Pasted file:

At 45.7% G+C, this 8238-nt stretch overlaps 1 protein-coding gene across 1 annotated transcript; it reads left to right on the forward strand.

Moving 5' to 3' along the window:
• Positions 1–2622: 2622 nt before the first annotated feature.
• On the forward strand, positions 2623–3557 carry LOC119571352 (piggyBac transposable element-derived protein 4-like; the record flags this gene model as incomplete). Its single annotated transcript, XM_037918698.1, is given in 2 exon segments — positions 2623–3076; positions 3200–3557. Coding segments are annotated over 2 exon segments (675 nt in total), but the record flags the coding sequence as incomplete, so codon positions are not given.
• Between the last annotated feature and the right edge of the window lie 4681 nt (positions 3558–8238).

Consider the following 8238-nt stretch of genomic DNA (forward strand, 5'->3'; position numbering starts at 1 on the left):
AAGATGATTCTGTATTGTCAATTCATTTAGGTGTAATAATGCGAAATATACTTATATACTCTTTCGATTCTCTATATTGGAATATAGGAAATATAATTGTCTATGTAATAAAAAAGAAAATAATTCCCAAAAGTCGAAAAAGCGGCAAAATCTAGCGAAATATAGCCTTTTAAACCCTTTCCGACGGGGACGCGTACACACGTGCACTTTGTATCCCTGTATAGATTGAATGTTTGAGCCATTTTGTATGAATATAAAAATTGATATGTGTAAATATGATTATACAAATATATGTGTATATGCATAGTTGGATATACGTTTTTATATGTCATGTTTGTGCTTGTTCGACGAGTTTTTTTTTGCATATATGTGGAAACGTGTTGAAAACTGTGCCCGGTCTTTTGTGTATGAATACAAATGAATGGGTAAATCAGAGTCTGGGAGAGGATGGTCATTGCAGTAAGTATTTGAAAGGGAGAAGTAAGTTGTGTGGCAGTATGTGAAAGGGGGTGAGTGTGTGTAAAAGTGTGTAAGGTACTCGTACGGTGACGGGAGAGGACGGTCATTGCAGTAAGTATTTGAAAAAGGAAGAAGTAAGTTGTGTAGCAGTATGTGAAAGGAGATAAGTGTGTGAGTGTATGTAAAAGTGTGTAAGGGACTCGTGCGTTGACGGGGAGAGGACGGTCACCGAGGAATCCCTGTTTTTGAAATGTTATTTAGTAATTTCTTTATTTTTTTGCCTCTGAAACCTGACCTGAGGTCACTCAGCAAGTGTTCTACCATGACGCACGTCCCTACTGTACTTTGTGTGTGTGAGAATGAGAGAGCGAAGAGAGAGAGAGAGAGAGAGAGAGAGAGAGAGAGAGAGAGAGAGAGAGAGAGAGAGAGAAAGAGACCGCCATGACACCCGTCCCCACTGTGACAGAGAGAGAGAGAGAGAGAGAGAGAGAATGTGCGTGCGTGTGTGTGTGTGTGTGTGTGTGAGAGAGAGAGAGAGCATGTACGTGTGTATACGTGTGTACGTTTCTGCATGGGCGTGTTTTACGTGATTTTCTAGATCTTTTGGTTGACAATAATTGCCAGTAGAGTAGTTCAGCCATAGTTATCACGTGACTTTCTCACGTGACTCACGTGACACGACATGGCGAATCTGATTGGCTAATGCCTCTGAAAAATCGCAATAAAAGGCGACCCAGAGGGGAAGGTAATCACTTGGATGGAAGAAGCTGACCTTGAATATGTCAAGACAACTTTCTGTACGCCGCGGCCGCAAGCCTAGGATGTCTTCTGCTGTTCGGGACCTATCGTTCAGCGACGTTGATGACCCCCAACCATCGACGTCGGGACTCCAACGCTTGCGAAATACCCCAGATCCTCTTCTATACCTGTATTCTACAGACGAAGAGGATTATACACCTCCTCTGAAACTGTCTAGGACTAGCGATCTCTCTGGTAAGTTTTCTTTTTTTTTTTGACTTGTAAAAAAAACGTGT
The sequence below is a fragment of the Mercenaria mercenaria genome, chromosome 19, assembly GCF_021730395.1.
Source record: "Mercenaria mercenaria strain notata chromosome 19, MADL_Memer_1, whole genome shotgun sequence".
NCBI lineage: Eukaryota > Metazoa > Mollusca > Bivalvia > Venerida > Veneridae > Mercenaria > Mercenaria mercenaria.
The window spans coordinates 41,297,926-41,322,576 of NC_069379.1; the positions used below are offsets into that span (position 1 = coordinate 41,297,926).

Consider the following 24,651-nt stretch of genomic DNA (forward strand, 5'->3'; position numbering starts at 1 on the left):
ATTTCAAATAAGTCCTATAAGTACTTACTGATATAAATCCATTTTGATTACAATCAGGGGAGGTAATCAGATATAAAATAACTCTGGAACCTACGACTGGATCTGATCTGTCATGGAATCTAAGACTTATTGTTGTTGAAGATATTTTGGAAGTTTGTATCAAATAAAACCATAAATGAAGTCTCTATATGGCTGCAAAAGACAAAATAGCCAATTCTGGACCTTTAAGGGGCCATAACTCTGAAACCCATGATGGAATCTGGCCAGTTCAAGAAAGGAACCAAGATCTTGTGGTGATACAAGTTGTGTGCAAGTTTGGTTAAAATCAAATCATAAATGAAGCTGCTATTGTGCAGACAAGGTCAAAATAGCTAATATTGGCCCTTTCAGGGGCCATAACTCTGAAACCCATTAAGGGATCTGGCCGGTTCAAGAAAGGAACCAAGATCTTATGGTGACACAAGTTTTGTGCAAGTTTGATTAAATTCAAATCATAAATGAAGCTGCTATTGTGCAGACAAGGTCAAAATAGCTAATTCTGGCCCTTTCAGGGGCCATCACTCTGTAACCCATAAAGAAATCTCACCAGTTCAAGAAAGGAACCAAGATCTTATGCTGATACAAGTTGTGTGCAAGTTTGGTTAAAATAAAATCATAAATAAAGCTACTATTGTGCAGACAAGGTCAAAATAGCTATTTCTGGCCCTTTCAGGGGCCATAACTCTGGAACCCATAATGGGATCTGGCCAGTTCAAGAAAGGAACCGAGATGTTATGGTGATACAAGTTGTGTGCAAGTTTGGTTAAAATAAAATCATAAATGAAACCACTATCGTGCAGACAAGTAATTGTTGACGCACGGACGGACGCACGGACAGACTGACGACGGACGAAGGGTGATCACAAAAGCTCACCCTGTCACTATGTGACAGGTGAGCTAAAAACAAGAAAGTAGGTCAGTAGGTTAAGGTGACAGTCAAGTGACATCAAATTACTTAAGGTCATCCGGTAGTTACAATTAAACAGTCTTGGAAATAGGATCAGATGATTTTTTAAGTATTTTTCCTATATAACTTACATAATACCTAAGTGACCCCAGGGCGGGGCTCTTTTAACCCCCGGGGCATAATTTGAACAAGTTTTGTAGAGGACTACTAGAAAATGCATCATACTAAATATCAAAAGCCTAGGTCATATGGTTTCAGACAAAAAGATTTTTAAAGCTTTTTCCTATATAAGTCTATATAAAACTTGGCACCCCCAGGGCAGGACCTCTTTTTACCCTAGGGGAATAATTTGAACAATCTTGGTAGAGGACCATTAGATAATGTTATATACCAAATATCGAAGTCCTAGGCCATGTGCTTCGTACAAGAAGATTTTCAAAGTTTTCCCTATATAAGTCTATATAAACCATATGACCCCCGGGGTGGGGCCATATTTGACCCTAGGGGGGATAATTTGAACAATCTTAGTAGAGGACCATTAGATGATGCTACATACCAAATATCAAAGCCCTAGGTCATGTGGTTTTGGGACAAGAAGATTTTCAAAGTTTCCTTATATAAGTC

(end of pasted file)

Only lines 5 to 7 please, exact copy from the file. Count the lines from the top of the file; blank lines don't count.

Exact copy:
• Between the last annotated feature and the right edge of the window lie 4681 nt (positions 3558–8238).

Consider the following 8238-nt stretch of genomic DNA (forward strand, 5'->3'; position numbering starts at 1 on the left):
AAGATGATTCTGTATTGTCAATTCATTTAGGTGTAATAATGCGAAATATACTTATATACTCTTTCGATTCTCTATATTGGAATATAGGAAATATAATTGTCTATGTAATAAAAAAGAAAATAATTCCCAAAAGTCGAAAAAGCGGCAAAATCTAGCGAAATATAGCCTTTTAAACCCTTTCCGACGGGGACGCGTACACACGTGCACTTTGTATCCCTGTATAGATTGAATGTTTGAGCCATTTTGTATGAATATAAAAATTGATATGTGTAAATATGATTATACAAATATATGTGTATATGCATAGTTGGATATACGTTTTTATATGTCATGTTTGTGCTTGTTCGACGAGTTTTTTTTTGCATATATGTGGAAACGTGTTGAAAACTGTGCCCGGTCTTTTGTGTATGAATACAAATGAATGGGTAAATCAGAGTCTGGGAGAGGATGGTCATTGCAGTAAGTATTTGAAAGGGAGAAGTAAGTTGTGTGGCAGTATGTGAAAGGGGGTGAGTGTGTGTAAAAGTGTGTAAGGTACTCGTACGGTGACGGGAGAGGACGGTCATTGCAGTAAGTATTTGAAAAAGGAAGAAGTAAGTTGTGTAGCAGTATGTGAAAGGAGATAAGTGTGTGAGTGTATGTAAAAGTGTGTAAGGGACTCGTGCGTTGACGGGGAGAGGACGGTCACCGAGGAATCCCTGTTTTTGAAATGTTATTTAGTAATTTCTTTATTTTTTTGCCTCTGAAACCTGACCTGAGGTCACTCAGCAAGTGTTCTACCATGACGCACGTCCCTACTGTACTTTGTGTGTGTGAGAATGAGAGAGCGAAGAGAGAGAGAGAGAGAGAGAGAGAGAGAGAGAGAGAGAGAGAGAGAGAGAGAGAGAGAAAGAGACCGCCATGACACCCGTCCCCACTGTGACAGAGAGAGAGAGAGAGAGAGAGAGAGAATGTGCGTGCGTGTGTGTGTGTGTGTGTGTGTGAGAGAGAGAGAGAGCATGTACGTGTGTATACGTGTGTACGTTTCTGCATGGGCGTGTTTTACGTGATTTTCTAGATCTTTTGGTTGACAATAATTGCCAGTAGAGTAGTTCAGCCATAGTTATCACGTGACTTTCTCACGTGACTCACGTGACACGACATGGCGAATCTGATTGGCTAATGCCTCTGAAAAATCGCAATAAAAGGCGACCCAGAGGGGAAGGTAATCACTTGGATGGAAGAAGCTGACCTTGAATATGTCAAGACAACTTTCTGTACGCCGCGGCCGCAAGCCTAGGATGTCTTCTGCTGTTCGGGACCTATCGTTCAGCGACGTTGATGACCCCCAACCATCGACGTCGGGACTCCAACGCTTGCGAAATACCCCAGATCCTCTTCTATACCTGTATTCTACAGACGAAGAGGATTATACACCTCCTCTGAAACTGTCTAGGACTAGCGATCTCTCTGGTAAGTTTTCTTTTTTTTTTTGACTTGTAAAAAAAACGTGT